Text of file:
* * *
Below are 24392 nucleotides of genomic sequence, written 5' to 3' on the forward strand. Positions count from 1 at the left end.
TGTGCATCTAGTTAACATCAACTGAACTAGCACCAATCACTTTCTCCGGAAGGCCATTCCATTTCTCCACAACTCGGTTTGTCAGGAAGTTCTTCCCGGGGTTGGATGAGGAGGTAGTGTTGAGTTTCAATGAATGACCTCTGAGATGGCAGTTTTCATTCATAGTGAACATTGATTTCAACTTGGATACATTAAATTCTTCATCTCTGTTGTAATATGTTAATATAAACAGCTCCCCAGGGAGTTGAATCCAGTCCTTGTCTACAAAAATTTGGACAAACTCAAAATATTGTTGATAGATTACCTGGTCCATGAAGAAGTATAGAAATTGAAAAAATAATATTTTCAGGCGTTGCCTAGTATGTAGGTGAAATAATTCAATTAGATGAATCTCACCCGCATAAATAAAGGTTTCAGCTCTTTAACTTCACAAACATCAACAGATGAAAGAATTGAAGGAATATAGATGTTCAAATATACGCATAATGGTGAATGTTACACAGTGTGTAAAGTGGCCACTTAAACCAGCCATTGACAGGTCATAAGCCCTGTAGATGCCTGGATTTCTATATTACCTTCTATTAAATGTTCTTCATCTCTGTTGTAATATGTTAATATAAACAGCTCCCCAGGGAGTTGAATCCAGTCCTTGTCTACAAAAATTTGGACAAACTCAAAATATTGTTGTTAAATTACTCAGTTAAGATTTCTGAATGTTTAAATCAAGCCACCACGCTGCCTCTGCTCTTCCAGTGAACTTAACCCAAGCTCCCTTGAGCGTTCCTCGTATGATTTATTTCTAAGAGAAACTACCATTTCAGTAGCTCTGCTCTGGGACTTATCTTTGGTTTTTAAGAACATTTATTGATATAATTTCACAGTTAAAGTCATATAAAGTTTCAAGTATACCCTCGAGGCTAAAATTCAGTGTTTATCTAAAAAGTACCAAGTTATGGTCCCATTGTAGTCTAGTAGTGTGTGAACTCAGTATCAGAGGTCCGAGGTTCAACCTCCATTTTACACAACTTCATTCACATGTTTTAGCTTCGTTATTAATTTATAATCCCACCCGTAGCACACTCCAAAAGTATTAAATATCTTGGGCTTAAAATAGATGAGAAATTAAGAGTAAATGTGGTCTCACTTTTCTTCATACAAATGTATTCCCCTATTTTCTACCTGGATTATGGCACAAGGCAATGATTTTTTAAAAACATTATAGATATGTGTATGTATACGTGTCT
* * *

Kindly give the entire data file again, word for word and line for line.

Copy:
Below are 24392 nucleotides of genomic sequence, written 5' to 3' on the forward strand. Positions count from 1 at the left end.
TGTGCATCTAGTTAACATCAACTGAACTAGCACCAATCACTTTCTCCGGAAGGCCATTCCATTTCTCCACAACTCGGTTTGTCAGGAAGTTCTTCCCGGGGTTGGATGAGGAGGTAGTGTTGAGTTTCAATGAATGACCTCTGAGATGGCAGTTTTCATTCATAGTGAACATTGATTTCAACTTGGATACATTAAATTCTTCATCTCTGTTGTAATATGTTAATATAAACAGCTCCCCAGGGAGTTGAATCCAGTCCTTGTCTACAAAAATTTGGACAAACTCAAAATATTGTTGATAGATTACCTGGTCCATGAAGAAGTATAGAAATTGAAAAAATAATATTTTCAGGCGTTGCCTAGTATGTAGGTGAAATAATTCAATTAGATGAATCTCACCCGCATAAATAAAGGTTTCAGCTCTTTAACTTCACAAACATCAACAGATGAAAGAATTGAAGGAATATAGATGTTCAAATATACGCATAATGGTGAATGTTACACAGTGTGTAAAGTGGCCACTTAAACCAGCCATTGACAGGTCATAAGCCCTGTAGATGCCTGGATTTCTATATTACCTTCTATTAAATGTTCTTCATCTCTGTTGTAATATGTTAATATAAACAGCTCCCCAGGGAGTTGAATCCAGTCCTTGTCTACAAAAATTTGGACAAACTCAAAATATTGTTGTTAAATTACTCAGTTAAGATTTCTGAATGTTTAAATCAAGCCACCACGCTGCCTCTGCTCTTCCAGTGAACTTAACCCAAGCTCCCTTGAGCGTTCCTCGTATGATTTATTTCTAAGAGAAACTACCATTTCAGTAGCTCTGCTCTGGGACTTATCTTTGGTTTTTAAGAACATTTATTGATATAATTTCACAGTTAAAGTCATATAAAGTTTCAAGTATACCCTCGAGGCTAAAATTCAGTGTTTATCTAAAAAGTACCAAGTTATGGTCCCATTGTAGTCTAGTAGTGTGTGAACTCAGTATCAGAGGTCCGAGGTTCAACCTCCATTTTACACAACTTCATTCACATGTTTTAGCTTCGTTATTAATTTATAATCCCACCCGTAGCACACTCCAAAAGTATTAAATATCTTGGGCTTAAAATAGATGAGAAATTAAGAGTAAATGTGGTCTCACTTTTCTTCATACAAATGTATTCCCCTATTTTCTACCTGGATTATGGCACAAGGCAATGATTTTTTAAAAACATTATAGATATGTGTATGTATACGTGTCT